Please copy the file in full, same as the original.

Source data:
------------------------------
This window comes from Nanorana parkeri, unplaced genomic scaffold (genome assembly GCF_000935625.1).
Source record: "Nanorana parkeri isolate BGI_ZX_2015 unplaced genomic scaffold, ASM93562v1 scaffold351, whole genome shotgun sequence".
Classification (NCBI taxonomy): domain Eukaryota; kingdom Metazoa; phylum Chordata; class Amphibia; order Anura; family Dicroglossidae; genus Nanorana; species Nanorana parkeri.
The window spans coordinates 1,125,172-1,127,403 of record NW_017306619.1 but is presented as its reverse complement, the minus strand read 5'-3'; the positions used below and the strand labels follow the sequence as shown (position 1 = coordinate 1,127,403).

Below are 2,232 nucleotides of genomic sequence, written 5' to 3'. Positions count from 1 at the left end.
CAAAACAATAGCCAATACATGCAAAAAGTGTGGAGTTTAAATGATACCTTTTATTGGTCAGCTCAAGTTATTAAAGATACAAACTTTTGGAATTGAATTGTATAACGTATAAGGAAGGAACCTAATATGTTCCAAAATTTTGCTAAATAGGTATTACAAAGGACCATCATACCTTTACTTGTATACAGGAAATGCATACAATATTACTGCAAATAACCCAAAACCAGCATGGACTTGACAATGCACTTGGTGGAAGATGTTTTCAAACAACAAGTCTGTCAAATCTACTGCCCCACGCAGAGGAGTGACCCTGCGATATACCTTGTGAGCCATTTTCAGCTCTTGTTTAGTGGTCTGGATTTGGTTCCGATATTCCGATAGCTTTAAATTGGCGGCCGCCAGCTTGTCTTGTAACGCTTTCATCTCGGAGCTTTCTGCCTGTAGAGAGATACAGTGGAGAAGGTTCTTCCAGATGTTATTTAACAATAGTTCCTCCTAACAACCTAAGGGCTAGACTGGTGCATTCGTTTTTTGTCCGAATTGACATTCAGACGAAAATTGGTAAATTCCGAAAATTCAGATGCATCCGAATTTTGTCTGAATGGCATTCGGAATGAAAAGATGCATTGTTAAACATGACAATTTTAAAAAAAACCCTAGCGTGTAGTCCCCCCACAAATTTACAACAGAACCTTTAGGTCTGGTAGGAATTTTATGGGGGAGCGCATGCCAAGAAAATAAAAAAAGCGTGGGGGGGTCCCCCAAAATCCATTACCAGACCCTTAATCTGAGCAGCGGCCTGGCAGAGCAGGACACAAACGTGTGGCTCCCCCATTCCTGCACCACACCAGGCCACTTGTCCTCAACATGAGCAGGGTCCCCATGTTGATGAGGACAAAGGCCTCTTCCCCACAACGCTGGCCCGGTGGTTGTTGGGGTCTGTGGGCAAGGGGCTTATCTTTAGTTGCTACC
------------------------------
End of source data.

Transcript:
This window comes from Nanorana parkeri, unplaced genomic scaffold (genome assembly GCF_000935625.1).
Source record: "Nanorana parkeri isolate BGI_ZX_2015 unplaced genomic scaffold, ASM93562v1 scaffold351, whole genome shotgun sequence".
Classification (NCBI taxonomy): domain Eukaryota; kingdom Metazoa; phylum Chordata; class Amphibia; order Anura; family Dicroglossidae; genus Nanorana; species Nanorana parkeri.
The window spans coordinates 1,125,172-1,127,403 of record NW_017306619.1 but is presented as its reverse complement, the minus strand read 5'-3'; the positions used below and the strand labels follow the sequence as shown (position 1 = coordinate 1,127,403).

Below are 2,232 nucleotides of genomic sequence, written 5' to 3'. Positions count from 1 at the left end.
CAAAACAATAGCCAATACATGCAAAAAGTGTGGAGTTTAAATGATACCTTTTATTGGTCAGCTCAAGTTATTAAAGATACAAACTTTTGGAATTGAATTGTATAACGTATAAGGAAGGAACCTAATATGTTCCAAAATTTTGCTAAATAGGTATTACAAAGGACCATCATACCTTTACTTGTATACAGGAAATGCATACAATATTACTGCAAATAACCCAAAACCAGCATGGACTTGACAATGCACTTGGTGGAAGATGTTTTCAAACAACAAGTCTGTCAAATCTACTGCCCCACGCAGAGGAGTGACCCTGCGATATACCTTGTGAGCCATTTTCAGCTCTTGTTTAGTGGTCTGGATTTGGTTCCGATATTCCGATAGCTTTAAATTGGCGGCCGCCAGCTTGTCTTGTAACGCTTTCATCTCGGAGCTTTCTGCCTGTAGAGAGATACAGTGGAGAAGGTTCTTCCAGATGTTATTTAACAATAGTTCCTCCTAACAACCTAAGGGCTAGACTGGTGCATTCGTTTTTTGTCCGAATTGACATTCAGACGAAAATTGGTAAATTCCGAAAATTCAGATGCATCCGAATTTTGTCTGAATGGCATTCGGAATGAAAAGATGCATTGTTAAACATGACAATTTTAAAAAAAACCCTAGCGTGTAGTCCCCCCACAAATTTACAACAGAACCTTTAGGTCTGGTAGGAATTTTATGGGGGAGCGCATGCCAAGAAAATAAAAAAAGCGTGGGGGGGTCCCCCAAAATCCATTACCAGACCCTTAATCTGAGCAGCGGCCTGGCAGAGCAGGACACAAACGTGTGGCTCCCCCATTCCTGCACCACACCAGGCCACTTGTCCTCAACATGAGCAGGGTCCCCATGTTGATGAGGACAAAGGCCTCTTCCCCACAACGCTGGCCCGGTGGTTGTTGGGGTCTGTGGGCAAGGGGCTTATCTTTAGTTGCTACC